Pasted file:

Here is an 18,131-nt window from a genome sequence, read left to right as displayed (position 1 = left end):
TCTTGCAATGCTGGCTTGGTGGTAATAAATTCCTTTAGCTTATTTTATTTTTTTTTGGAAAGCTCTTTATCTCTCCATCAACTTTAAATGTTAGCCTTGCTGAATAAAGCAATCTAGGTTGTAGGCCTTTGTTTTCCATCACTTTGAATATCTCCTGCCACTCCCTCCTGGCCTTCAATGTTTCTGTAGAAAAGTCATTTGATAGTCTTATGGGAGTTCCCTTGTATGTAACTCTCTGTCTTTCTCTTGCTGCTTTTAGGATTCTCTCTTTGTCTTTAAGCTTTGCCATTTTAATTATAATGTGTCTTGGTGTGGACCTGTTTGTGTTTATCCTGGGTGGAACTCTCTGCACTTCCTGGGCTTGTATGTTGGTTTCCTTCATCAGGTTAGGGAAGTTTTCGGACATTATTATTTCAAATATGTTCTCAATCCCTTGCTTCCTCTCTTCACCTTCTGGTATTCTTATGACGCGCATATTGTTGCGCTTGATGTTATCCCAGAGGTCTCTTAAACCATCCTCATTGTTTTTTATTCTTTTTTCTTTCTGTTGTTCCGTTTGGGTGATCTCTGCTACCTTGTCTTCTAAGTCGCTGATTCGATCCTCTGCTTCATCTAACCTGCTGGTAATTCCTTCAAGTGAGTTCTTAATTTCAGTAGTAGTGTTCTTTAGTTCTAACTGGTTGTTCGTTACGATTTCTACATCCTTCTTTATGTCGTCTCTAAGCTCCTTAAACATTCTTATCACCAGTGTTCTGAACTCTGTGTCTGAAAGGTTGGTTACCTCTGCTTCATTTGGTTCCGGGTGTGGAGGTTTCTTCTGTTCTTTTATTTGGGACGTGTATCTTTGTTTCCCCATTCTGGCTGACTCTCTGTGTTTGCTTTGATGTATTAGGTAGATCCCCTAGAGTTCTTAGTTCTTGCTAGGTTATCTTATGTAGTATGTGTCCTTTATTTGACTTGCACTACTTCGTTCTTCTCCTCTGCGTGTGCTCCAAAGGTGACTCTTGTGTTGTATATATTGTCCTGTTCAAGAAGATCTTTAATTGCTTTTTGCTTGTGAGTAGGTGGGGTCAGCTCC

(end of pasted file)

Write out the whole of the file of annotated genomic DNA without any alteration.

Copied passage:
Here is an 18,131-nt window from a genome sequence, read left to right as displayed (position 1 = left end):
TCTTGCAATGCTGGCTTGGTGGTAATAAATTCCTTTAGCTTATTTTATTTTTTTTTGGAAAGCTCTTTATCTCTCCATCAACTTTAAATGTTAGCCTTGCTGAATAAAGCAATCTAGGTTGTAGGCCTTTGTTTTCCATCACTTTGAATATCTCCTGCCACTCCCTCCTGGCCTTCAATGTTTCTGTAGAAAAGTCATTTGATAGTCTTATGGGAGTTCCCTTGTATGTAACTCTCTGTCTTTCTCTTGCTGCTTTTAGGATTCTCTCTTTGTCTTTAAGCTTTGCCATTTTAATTATAATGTGTCTTGGTGTGGACCTGTTTGTGTTTATCCTGGGTGGAACTCTCTGCACTTCCTGGGCTTGTATGTTGGTTTCCTTCATCAGGTTAGGGAAGTTTTCGGACATTATTATTTCAAATATGTTCTCAATCCCTTGCTTCCTCTCTTCACCTTCTGGTATTCTTATGACGCGCATATTGTTGCGCTTGATGTTATCCCAGAGGTCTCTTAAACCATCCTCATTGTTTTTTATTCTTTTTTCTTTCTGTTGTTCCGTTTGGGTGATCTCTGCTACCTTGTCTTCTAAGTCGCTGATTCGATCCTCTGCTTCATCTAACCTGCTGGTAATTCCTTCAAGTGAGTTCTTAATTTCAGTAGTAGTGTTCTTTAGTTCTAACTGGTTGTTCGTTACGATTTCTACATCCTTCTTTATGTCGTCTCTAAGCTCCTTAAACATTCTTATCACCAGTGTTCTGAACTCTGTGTCTGAAAGGTTGGTTACCTCTGCTTCATTTGGTTCCGGGTGTGGAGGTTTCTTCTGTTCTTTTATTTGGGACGTGTATCTTTGTTTCCCCATTCTGGCTGACTCTCTGTGTTTGCTTTGATGTATTAGGTAGATCCCCTAGAGTTCTTAGTTCTTGCTAGGTTATCTTATGTAGTATGTGTCCTTTATTTGACTTGCACTACTTCGTTCTTCTCCTCTGCGTGTGCTCCAAAGGTGACTCTTGTGTTGTATATATTGTCCTGTTCAAGAAGATCTTTAATTGCTTTTTGCTTGTGAGTAGGTGGGGTCAGCTCC